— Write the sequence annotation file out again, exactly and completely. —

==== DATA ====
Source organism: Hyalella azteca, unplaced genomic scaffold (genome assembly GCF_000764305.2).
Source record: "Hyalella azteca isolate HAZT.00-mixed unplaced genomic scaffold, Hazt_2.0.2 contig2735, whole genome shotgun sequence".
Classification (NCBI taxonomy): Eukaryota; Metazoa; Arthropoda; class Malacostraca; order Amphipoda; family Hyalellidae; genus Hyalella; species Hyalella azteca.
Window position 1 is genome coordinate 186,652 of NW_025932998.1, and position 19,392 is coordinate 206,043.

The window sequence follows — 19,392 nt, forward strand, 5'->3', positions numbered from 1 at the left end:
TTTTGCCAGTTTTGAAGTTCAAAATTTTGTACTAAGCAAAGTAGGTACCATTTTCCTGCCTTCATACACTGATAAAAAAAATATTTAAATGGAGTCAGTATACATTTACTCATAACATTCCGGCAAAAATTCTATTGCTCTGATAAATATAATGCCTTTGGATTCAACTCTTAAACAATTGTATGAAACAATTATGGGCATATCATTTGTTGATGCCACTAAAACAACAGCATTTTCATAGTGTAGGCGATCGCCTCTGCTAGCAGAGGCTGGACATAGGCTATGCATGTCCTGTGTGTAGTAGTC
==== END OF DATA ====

Source organism: Hyalella azteca, unplaced genomic scaffold (genome assembly GCF_000764305.2).
Source record: "Hyalella azteca isolate HAZT.00-mixed unplaced genomic scaffold, Hazt_2.0.2 contig2735, whole genome shotgun sequence".
Classification (NCBI taxonomy): Eukaryota; Metazoa; Arthropoda; class Malacostraca; order Amphipoda; family Hyalellidae; genus Hyalella; species Hyalella azteca.
Window position 1 is genome coordinate 186,652 of NW_025932998.1, and position 19,392 is coordinate 206,043.

The window sequence follows — 19,392 nt, forward strand, 5'->3', positions numbered from 1 at the left end:
TTTTGCCAGTTTTGAAGTTCAAAATTTTGTACTAAGCAAAGTAGGTACCATTTTCCTGCCTTCATACACTGATAAAAAAAATATTTAAATGGAGTCAGTATACATTTACTCATAACATTCCGGCAAAAATTCTATTGCTCTGATAAATATAATGCCTTTGGATTCAACTCTTAAACAATTGTATGAAACAATTATGGGCATATCATTTGTTGATGCCACTAAAACAACAGCATTTTCATAGTGTAGGCGATCGCCTCTGCTAGCAGAGGCTGGACATAGGCTATGCATGTCCTGTGTGTAGTAGTC